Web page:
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Subject: Glue Dots

Glue Dots

From: Emily Olhoeft <eolhoeft<-at->
Date: Thursday, December 13, 2012
Renita Ryan <ryan.renita [at] dpc__sa__gov__au> writes

>I am wondering if anyone knows what Glue Dots are made from? And is
>this stuff appropriate for use next to collection material? ...

We informally tested Glue Dots for possible use in display mounting.
We tested the Medium profile, High Shear dots we received as a
sample from the company to use as an alternative to wax to attach
matboard to P-95 acrylic case decks.  (To clean the wax off the
acrylic later required the use of solvents and marred the surface of
the black acrylic.  We were hoping the Glue Dots would solve that
problem.)

I emailed a representative of the manufacturer who described the
Glue Dots this way:

   "Our products have not been tested for either the ODDY or the
    PAT.  We can state that our products are Lignin Free, Acid Free,
    Archival Safe and comply with ASTM-D4236 specifications.  My
    concern would be in the weight of the item being mounted
    vertically. Our products are designed for "light weight"
    applications such as posters, pictures or papers.  Our best
    product for your testing will be our Poster Dots (TM) or our
    High Shear adhesive.  The Poster Dots 1/2 inch Low Profile) are
    available in retail stores and our High Shear products are sold
    through our industrial distributors.  The strength of the
    adhesive would be the same from either channel of purchase, but
    our High Shear is also available in Medium and High Profiles
    (thicknesses).  The High Shear is not the "strongest" adhesive
    we have, but it is the strongest adhesive that would still be
    considered removable.  If your surfaces are flat-to-flat, the
    Low Profile should work for you and is, of course, more
    economical to use.  Here are the thicknesses: Low 1/64 inches
    thick), Medium (approximately 1/16 inches thick), High
    (approximately 1/8 inches thick).  The thickness will not add
    strength but will assist in surface coverage if there is a
    texture or shape involved."

At our lab we Oddy tested the Glue Dot samples and also did a
mock-up display.  The Glue Dots passed two rounds of Oddy tests,
though it was noted that they 'oozed' out of shape (not surprising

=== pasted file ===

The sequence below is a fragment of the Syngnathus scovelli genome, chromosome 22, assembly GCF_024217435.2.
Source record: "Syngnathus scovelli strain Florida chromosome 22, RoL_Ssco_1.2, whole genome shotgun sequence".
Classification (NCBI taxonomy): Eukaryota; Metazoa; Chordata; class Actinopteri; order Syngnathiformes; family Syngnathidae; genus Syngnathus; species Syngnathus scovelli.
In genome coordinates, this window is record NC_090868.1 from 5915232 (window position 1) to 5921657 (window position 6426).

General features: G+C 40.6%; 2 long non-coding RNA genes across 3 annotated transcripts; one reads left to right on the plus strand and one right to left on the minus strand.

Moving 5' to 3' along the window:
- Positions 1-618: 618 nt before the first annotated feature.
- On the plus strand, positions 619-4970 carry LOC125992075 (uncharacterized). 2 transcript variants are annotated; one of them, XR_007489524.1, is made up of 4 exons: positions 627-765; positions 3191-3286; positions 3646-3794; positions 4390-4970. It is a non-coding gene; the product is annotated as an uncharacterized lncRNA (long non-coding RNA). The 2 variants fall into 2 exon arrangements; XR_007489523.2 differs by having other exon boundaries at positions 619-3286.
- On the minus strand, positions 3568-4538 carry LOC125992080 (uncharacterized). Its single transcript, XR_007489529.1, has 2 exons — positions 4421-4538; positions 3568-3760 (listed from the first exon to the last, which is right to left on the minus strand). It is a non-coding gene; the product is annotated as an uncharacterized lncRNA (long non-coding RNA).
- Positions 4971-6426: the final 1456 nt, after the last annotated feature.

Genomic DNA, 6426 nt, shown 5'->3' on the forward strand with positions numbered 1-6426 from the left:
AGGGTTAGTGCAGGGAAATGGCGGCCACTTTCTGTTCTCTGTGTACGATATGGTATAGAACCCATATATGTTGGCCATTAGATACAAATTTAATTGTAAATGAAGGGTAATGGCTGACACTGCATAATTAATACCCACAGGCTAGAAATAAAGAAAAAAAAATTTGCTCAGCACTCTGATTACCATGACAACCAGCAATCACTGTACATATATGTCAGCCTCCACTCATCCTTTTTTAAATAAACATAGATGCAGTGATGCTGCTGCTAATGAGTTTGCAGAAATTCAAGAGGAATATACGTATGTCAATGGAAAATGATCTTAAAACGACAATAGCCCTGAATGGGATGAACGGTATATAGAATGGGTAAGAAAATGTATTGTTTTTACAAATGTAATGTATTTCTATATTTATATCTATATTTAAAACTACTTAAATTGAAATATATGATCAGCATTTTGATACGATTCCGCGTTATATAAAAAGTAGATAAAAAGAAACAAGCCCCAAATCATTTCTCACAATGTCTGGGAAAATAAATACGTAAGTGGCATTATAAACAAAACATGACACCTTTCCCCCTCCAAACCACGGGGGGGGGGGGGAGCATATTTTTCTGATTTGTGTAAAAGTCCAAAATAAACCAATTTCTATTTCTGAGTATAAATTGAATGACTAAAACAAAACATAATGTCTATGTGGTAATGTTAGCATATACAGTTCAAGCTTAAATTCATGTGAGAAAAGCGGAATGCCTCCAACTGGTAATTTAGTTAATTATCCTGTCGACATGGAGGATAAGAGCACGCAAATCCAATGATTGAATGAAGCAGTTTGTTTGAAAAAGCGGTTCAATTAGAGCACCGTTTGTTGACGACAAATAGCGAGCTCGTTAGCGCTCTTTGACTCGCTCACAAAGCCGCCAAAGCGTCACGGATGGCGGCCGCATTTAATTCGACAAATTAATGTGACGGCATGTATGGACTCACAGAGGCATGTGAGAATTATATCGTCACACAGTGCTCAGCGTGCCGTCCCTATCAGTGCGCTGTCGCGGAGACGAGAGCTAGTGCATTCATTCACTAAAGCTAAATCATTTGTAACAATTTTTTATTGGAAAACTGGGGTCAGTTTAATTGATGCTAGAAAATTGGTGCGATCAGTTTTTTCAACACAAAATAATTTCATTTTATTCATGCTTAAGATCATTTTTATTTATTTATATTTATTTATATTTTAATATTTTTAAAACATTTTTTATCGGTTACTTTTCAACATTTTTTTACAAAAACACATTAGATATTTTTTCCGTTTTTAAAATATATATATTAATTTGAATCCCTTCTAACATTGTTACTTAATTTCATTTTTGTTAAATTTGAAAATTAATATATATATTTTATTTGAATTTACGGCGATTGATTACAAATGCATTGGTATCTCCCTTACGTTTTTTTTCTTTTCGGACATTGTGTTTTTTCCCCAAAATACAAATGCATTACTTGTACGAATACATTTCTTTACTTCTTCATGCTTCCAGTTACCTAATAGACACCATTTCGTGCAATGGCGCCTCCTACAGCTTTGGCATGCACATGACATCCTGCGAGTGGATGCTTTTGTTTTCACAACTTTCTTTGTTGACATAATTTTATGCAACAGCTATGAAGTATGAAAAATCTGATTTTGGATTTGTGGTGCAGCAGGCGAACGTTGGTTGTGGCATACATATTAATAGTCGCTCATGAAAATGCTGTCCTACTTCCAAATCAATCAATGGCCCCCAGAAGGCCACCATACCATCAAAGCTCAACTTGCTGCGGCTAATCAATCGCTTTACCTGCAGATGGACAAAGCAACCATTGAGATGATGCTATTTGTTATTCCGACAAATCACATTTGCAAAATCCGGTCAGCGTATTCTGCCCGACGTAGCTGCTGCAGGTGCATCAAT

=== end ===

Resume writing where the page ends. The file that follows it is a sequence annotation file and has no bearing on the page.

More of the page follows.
with heat, but does indicate that application temperature is an
issue).

We then mocked up an exhibition scenario, applying Glue Dots to the
corners of 4-ply matboard (approximately 11 inches x 14 inches) and
attached it to a scrap piece of acrylic and placed it vertically.
(We also did this with the wax).  The glue-dot-mounted matboard fell
off within several hours (the wax held).  We tried it a second time,
this time thoroughly cleaning the acrylic prior to application. This
time, both the glue dots and the wax held for several months (when
we took down the mock-up).

Some things we noted:  The glue dots were easily removed from the
acrylic and matboard, but did stain the matboard (an oil-like
stain), so they would not be appropriate for use directly on a paper
artifact.  The clean removal of the glue dots, however, improves
'safety' when handling because there's no sticky tape or wax
residues to worry about, and it would allow for possible re-use of
the matboard.

Although we have not instituted a change to Glue Dots (which had
more to do with a change in our exhibition design aesthetic), I
think there is potential for their use as an alternative to wax.
Obviously, more testing would be informative, particularly since
there are several types of Glue Dots with varying tackiness and
thickness.

Emily Olhoeft
Paper Conservator
United States Holocaust Memorial Museum
Washington, DC


                                  ***
                  Conservation DistList Instance 26:30
                 Distributed: Monday, December 17, 2012
                       Message Id: cdl-26-30-006
                                  ***
Received on Thursday, 13 December, 2012

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